Are You Missing the Subtle Signs of Hearing Loss in Your Patients?
Jun 21, 2018 06:00AM ● Published by Alyssa McGinnis
By Mandy Rounseville-Norgaard
Although nearly 27 million Americans age 50 and older have hearing loss, only 1 in 7 actually use a hearing aid.
Aging and chronic exposure to loud noises are significant factors that contribute to hearing loss. Other factors, such as excessive earwax, can temporarily prevent the ears from conducting sounds as well as they should.
Hearing loss has been linked to depression, dementia, reduced job performance, stress, irritability, social isolation, and even an increased risk for falls. If you, the patient, or the patient’s family members notice any of the following signs, it is best to refer him or her to a local audiologist for a diagnostic hearing evaluation.
Common signs of hearing loss include:
Patient regularly asks to have things repeated
Patient avoids social settings
Patient has significantly better hearing in one ear compared to the other
Patient has been prescribed or exposed to ototoxic medications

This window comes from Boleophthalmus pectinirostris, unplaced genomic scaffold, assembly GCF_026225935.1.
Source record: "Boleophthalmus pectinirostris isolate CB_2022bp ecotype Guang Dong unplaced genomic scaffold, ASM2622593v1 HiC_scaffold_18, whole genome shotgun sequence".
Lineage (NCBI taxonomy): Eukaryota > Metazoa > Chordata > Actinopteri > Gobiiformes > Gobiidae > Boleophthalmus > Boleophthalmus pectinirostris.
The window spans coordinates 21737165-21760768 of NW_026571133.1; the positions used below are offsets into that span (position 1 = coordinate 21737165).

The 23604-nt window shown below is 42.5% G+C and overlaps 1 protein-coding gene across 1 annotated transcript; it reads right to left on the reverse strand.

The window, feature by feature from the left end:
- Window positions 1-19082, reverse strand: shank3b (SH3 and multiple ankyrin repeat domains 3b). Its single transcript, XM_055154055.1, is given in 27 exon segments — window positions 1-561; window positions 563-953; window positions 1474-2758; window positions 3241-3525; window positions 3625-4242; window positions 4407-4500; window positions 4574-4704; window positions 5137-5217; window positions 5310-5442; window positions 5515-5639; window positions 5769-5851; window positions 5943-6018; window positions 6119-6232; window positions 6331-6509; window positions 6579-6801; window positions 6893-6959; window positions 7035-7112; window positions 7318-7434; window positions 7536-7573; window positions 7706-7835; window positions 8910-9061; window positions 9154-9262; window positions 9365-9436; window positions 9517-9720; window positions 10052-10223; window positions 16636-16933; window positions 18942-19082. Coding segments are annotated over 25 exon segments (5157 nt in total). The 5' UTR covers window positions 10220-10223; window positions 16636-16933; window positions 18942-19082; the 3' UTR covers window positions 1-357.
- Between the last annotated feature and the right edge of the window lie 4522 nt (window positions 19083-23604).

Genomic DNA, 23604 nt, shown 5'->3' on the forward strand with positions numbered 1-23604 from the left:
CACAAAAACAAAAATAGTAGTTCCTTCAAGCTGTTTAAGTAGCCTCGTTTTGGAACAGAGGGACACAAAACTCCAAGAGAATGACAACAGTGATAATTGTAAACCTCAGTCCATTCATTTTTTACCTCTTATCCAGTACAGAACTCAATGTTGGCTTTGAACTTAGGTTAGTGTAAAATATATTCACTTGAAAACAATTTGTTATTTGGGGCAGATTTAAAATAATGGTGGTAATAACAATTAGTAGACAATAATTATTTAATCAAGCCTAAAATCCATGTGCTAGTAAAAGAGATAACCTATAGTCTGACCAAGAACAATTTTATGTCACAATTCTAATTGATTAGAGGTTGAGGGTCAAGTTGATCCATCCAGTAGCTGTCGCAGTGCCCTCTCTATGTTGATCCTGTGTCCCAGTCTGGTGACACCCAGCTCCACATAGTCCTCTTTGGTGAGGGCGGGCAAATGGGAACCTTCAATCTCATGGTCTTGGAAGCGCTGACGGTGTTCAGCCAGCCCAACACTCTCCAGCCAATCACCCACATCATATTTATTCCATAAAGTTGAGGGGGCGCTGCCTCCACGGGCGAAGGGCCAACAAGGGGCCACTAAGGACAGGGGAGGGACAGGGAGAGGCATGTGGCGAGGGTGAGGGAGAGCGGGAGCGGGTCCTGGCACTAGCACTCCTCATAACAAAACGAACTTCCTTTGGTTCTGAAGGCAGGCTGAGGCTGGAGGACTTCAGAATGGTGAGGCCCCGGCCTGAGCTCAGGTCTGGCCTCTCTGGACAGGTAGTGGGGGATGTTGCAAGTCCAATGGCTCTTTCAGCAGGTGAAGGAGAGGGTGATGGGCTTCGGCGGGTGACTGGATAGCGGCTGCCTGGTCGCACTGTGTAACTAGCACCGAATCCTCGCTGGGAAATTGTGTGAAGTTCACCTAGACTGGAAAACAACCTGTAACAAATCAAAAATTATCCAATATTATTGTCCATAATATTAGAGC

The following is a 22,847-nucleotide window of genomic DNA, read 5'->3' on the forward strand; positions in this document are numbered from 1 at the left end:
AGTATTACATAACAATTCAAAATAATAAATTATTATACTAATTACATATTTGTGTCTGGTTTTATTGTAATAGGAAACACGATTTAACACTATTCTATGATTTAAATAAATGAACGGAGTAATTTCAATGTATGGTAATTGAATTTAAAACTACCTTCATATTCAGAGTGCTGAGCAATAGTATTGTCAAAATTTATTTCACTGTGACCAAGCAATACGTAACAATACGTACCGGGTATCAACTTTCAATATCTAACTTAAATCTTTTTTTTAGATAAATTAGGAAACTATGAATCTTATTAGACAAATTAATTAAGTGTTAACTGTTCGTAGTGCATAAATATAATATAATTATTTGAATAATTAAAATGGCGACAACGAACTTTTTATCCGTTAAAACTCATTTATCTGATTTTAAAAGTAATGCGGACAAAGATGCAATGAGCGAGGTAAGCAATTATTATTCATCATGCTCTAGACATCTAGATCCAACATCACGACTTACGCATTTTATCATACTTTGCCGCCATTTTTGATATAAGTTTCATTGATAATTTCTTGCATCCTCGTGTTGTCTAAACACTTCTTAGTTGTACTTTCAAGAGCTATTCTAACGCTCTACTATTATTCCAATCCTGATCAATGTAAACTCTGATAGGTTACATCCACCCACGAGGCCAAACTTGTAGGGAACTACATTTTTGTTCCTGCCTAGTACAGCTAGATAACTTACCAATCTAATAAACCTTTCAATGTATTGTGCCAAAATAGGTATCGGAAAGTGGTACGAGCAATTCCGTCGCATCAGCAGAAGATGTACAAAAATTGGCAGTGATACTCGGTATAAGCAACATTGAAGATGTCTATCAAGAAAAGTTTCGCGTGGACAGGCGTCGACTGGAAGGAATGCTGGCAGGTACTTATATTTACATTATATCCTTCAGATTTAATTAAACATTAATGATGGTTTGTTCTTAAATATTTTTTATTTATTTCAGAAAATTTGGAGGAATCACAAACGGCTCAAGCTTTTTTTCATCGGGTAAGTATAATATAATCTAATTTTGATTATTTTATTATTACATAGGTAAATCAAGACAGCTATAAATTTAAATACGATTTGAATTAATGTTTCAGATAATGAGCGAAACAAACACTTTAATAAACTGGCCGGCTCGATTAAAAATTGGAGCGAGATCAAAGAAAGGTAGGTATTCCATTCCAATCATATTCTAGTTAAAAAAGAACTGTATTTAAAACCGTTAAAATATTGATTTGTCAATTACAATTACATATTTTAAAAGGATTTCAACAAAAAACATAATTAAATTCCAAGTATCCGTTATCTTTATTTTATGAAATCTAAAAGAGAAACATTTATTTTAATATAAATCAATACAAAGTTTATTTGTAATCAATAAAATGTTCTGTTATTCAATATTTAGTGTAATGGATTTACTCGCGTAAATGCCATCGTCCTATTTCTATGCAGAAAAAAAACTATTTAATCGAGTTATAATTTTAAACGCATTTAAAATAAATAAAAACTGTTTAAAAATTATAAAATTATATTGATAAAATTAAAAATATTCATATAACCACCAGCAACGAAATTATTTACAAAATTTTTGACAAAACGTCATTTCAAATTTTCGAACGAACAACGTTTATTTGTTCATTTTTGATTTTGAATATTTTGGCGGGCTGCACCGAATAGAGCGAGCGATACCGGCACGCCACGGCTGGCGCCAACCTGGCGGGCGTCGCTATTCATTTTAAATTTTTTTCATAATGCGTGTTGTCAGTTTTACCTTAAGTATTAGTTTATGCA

Patient has experienced a significant heath event (i.e. stroke, heart attack)
Patient reports rapid onset of hearing loss in one or both ears that occurs within a 72-hour period.
Patient turns up the TV too loud, or family/friends complain about how loud the TV volume is
Patient reports trouble hearing in noisy situations
Patient complains about other people “mumbling”
Patient reports persistent ringing/buzzing in the ears (tinnitus)
Patient reports feeling of unsteadiness or being off-balance
Patient reports feeling as though the room is spinning around them, or they are spinning
Patient reports their ears feel “full”
Frequently, hearing sensitivity changes very gradually, and individuals compensate for the decreased hearing with other available cues.
For this reason, hearing loss may go unnoticed until it is affecting your patient’s quality of life. Therefore, even if your patients aren’t complaining about their hearing, any patient over the age of 40 should have a baseline hearing test. Consider referring your patients for a hearing evaluation as part of their overall health and wellness plan.